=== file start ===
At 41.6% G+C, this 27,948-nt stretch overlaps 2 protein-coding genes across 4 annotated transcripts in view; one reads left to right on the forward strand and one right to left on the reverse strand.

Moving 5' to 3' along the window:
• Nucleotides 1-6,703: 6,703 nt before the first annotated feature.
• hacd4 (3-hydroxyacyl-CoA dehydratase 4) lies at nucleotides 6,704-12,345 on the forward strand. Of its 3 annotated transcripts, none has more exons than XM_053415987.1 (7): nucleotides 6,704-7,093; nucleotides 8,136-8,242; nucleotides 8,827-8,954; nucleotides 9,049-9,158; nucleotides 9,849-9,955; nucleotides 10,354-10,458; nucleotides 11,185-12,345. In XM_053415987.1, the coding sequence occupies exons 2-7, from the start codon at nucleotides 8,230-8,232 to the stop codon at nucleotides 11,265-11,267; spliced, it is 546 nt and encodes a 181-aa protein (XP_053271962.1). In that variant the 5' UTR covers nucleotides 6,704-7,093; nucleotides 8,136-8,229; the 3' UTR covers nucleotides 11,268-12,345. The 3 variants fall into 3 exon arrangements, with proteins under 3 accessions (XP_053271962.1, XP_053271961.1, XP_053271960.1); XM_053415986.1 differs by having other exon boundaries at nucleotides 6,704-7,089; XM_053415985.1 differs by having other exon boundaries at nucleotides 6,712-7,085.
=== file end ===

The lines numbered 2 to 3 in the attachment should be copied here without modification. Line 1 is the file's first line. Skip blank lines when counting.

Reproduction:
Moving 5' to 3' along the window:
• Nucleotides 1-6,703: 6,703 nt before the first annotated feature.